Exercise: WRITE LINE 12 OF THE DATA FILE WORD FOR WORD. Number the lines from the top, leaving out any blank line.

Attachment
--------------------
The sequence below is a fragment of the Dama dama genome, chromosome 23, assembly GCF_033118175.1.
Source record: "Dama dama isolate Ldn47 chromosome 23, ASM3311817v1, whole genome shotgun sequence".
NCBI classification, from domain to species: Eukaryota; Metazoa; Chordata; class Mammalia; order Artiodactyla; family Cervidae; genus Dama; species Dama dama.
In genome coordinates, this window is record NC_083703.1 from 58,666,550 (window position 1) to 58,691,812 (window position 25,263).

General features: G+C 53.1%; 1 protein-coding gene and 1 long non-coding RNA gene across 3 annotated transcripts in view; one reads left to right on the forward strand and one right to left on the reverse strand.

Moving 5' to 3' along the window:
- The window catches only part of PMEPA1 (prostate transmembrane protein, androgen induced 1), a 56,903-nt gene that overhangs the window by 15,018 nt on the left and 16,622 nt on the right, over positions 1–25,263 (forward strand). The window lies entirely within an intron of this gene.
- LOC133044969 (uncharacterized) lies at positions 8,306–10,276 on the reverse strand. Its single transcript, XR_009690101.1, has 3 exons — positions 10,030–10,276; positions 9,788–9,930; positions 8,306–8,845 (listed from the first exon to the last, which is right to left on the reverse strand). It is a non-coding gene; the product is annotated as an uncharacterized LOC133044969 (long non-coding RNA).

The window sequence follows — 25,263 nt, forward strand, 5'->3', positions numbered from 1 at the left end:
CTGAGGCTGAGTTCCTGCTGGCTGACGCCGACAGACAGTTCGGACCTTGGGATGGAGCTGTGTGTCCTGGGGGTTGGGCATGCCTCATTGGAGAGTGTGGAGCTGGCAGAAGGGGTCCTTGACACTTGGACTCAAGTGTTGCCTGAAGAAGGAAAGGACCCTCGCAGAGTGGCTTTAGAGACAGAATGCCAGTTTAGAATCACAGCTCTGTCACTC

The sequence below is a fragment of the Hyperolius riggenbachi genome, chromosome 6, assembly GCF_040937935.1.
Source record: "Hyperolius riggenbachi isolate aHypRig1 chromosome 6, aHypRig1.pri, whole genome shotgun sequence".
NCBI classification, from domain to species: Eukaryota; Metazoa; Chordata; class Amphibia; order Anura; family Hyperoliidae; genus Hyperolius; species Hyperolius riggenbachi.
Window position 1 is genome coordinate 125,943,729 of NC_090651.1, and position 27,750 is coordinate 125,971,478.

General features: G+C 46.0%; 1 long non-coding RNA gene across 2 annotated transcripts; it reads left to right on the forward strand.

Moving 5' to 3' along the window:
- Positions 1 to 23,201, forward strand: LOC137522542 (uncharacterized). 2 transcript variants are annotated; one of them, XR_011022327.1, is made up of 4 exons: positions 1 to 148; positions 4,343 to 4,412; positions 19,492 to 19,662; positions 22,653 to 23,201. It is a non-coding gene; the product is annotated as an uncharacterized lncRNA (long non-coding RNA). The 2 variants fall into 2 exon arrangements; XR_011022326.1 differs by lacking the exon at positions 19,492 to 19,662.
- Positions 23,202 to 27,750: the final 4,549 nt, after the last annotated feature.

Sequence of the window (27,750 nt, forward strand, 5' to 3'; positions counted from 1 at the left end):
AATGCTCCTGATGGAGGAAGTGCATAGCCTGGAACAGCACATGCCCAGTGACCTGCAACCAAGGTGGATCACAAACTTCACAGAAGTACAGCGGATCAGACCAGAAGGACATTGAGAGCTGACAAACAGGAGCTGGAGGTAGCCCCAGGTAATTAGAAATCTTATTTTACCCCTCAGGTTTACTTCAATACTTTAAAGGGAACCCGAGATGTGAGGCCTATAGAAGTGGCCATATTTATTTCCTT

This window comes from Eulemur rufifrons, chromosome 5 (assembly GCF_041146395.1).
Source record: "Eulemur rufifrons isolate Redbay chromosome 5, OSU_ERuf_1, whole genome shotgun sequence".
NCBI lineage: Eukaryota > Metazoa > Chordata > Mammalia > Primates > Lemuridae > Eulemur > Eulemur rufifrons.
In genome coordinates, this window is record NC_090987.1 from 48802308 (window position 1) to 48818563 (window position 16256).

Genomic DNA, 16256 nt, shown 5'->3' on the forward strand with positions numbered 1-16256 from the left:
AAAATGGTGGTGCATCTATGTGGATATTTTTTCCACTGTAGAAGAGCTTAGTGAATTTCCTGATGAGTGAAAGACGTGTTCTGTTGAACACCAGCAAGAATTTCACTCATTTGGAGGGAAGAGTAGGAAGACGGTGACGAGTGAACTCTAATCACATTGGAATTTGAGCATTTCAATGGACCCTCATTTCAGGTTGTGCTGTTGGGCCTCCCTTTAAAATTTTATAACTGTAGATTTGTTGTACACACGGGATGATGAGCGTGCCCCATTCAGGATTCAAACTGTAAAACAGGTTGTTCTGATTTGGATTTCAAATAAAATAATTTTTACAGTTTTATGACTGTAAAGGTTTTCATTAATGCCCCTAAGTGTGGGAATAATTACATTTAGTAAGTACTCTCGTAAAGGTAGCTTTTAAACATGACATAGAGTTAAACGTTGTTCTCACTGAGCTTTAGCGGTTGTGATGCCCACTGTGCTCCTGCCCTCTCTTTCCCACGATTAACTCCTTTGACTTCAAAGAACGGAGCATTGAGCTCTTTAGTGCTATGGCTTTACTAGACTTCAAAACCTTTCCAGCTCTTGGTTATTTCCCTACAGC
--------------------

Source record: "Hyperolius riggenbachi isolate aHypRig1 chromosome 6, aHypRig1.pri, whole genome shotgun sequence".